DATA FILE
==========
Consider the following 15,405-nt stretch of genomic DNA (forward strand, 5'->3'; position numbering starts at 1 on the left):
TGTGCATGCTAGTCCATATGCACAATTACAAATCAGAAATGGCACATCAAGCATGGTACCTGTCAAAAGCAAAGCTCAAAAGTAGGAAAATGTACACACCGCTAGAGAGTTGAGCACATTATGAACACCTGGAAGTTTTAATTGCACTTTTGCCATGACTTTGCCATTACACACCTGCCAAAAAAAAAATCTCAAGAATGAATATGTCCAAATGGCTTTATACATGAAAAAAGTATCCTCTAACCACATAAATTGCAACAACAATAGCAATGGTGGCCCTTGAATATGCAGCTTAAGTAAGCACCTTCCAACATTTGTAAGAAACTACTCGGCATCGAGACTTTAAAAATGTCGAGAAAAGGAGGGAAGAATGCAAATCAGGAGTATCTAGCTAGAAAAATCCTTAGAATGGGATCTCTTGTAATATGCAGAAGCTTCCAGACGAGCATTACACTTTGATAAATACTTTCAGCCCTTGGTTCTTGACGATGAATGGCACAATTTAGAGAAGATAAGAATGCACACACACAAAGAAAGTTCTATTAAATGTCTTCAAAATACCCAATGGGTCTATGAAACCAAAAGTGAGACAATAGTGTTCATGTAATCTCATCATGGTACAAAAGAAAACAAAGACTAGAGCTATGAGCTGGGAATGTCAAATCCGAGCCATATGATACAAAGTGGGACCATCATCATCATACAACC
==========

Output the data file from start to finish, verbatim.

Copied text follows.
Consider the following 15,405-nt stretch of genomic DNA (forward strand, 5'->3'; position numbering starts at 1 on the left):
TGTGCATGCTAGTCCATATGCACAATTACAAATCAGAAATGGCACATCAAGCATGGTACCTGTCAAAAGCAAAGCTCAAAAGTAGGAAAATGTACACACCGCTAGAGAGTTGAGCACATTATGAACACCTGGAAGTTTTAATTGCACTTTTGCCATGACTTTGCCATTACACACCTGCCAAAAAAAAAATCTCAAGAATGAATATGTCCAAATGGCTTTATACATGAAAAAAGTATCCTCTAACCACATAAATTGCAACAACAATAGCAATGGTGGCCCTTGAATATGCAGCTTAAGTAAGCACCTTCCAACATTTGTAAGAAACTACTCGGCATCGAGACTTTAAAAATGTCGAGAAAAGGAGGGAAGAATGCAAATCAGGAGTATCTAGCTAGAAAAATCCTTAGAATGGGATCTCTTGTAATATGCAGAAGCTTCCAGACGAGCATTACACTTTGATAAATACTTTCAGCCCTTGGTTCTTGACGATGAATGGCACAATTTAGAGAAGATAAGAATGCACACACACAAAGAAAGTTCTATTAAATGTCTTCAAAATACCCAATGGGTCTATGAAACCAAAAGTGAGACAATAGTGTTCATGTAATCTCATCATGGTACAAAAGAAAACAAAGACTAGAGCTATGAGCTGGGAATGTCAAATCCGAGCCATATGATACAAAGTGGGACCATCATCATCATACAACC